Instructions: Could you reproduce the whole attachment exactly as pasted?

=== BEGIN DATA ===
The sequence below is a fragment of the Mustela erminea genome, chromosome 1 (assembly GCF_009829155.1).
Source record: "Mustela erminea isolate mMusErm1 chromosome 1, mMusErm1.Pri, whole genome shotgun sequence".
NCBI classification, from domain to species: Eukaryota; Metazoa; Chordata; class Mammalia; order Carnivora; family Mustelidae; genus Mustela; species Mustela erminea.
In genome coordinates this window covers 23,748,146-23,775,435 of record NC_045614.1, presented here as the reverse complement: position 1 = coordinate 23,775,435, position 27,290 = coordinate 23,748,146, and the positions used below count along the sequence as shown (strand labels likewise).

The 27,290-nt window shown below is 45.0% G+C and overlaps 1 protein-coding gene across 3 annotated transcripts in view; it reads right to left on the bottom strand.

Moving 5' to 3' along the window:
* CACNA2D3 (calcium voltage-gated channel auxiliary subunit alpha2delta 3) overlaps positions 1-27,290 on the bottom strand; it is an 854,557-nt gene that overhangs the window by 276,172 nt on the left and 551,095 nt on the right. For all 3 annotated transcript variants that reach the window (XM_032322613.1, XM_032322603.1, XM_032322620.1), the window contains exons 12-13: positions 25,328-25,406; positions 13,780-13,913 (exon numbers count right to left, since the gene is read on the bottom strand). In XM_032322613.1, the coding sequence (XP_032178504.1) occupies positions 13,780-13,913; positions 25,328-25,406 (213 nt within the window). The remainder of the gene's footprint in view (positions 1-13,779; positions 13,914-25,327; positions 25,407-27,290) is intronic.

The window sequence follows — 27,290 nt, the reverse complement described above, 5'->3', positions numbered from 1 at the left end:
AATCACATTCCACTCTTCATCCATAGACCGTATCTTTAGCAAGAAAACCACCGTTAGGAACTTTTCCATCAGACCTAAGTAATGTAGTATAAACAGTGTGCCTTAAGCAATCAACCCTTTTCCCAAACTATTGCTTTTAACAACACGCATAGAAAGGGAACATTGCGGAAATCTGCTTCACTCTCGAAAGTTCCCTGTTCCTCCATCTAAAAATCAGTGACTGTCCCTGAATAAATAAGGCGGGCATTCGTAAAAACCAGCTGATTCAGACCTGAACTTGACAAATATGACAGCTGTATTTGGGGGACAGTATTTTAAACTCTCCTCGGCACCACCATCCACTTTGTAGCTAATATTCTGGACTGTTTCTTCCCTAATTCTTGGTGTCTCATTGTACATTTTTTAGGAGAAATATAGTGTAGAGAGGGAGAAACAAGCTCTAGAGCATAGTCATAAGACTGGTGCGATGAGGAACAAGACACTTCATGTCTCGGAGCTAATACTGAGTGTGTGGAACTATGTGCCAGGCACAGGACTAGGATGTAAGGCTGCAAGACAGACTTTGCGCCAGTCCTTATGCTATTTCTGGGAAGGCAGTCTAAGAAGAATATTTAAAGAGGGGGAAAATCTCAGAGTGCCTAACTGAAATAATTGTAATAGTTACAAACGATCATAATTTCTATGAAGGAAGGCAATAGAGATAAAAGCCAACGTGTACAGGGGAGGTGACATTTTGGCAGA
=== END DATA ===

The sequence below is a fragment of the Mustela erminea genome, chromosome 1 (assembly GCF_009829155.1).
Source record: "Mustela erminea isolate mMusErm1 chromosome 1, mMusErm1.Pri, whole genome shotgun sequence".
NCBI classification, from domain to species: Eukaryota; Metazoa; Chordata; class Mammalia; order Carnivora; family Mustelidae; genus Mustela; species Mustela erminea.
In genome coordinates this window covers 23,748,146-23,775,435 of record NC_045614.1, presented here as the reverse complement: position 1 = coordinate 23,775,435, position 27,290 = coordinate 23,748,146, and the positions used below count along the sequence as shown (strand labels likewise).

The 27,290-nt window shown below is 45.0% G+C and overlaps 1 protein-coding gene across 3 annotated transcripts in view; it reads right to left on the bottom strand.

Moving 5' to 3' along the window:
* CACNA2D3 (calcium voltage-gated channel auxiliary subunit alpha2delta 3) overlaps positions 1-27,290 on the bottom strand; it is an 854,557-nt gene that overhangs the window by 276,172 nt on the left and 551,095 nt on the right. For all 3 annotated transcript variants that reach the window (XM_032322613.1, XM_032322603.1, XM_032322620.1), the window contains exons 12-13: positions 25,328-25,406; positions 13,780-13,913 (exon numbers count right to left, since the gene is read on the bottom strand). In XM_032322613.1, the coding sequence (XP_032178504.1) occupies positions 13,780-13,913; positions 25,328-25,406 (213 nt within the window). The remainder of the gene's footprint in view (positions 1-13,779; positions 13,914-25,327; positions 25,407-27,290) is intronic.

The window sequence follows — 27,290 nt, the reverse complement described above, 5'->3', positions numbered from 1 at the left end:
AATCACATTCCACTCTTCATCCATAGACCGTATCTTTAGCAAGAAAACCACCGTTAGGAACTTTTCCATCAGACCTAAGTAATGTAGTATAAACAGTGTGCCTTAAGCAATCAACCCTTTTCCCAAACTATTGCTTTTAACAACACGCATAGAAAGGGAACATTGCGGAAATCTGCTTCACTCTCGAAAGTTCCCTGTTCCTCCATCTAAAAATCAGTGACTGTCCCTGAATAAATAAGGCGGGCATTCGTAAAAACCAGCTGATTCAGACCTGAACTTGACAAATATGACAGCTGTATTTGGGGGACAGTATTTTAAACTCTCCTCGGCACCACCATCCACTTTGTAGCTAATATTCTGGACTGTTTCTTCCCTAATTCTTGGTGTCTCATTGTACATTTTTTAGGAGAAATATAGTGTAGAGAGGGAGAAACAAGCTCTAGAGCATAGTCATAAGACTGGTGCGATGAGGAACAAGACACTTCATGTCTCGGAGCTAATACTGAGTGTGTGGAACTATGTGCCAGGCACAGGACTAGGATGTAAGGCTGCAAGACAGACTTTGCGCCAGTCCTTATGCTATTTCTGGGAAGGCAGTCTAAGAAGAATATTTAAAGAGGGGGAAAATCTCAGAGTGCCTAACTGAAATAATTGTAATAGTTACAAACGATCATAATTTCTATGAAGGAAGGCAATAGAGATAAAAGCCAACGTGTACAGGGGAGGTGACATTTTGGCAGA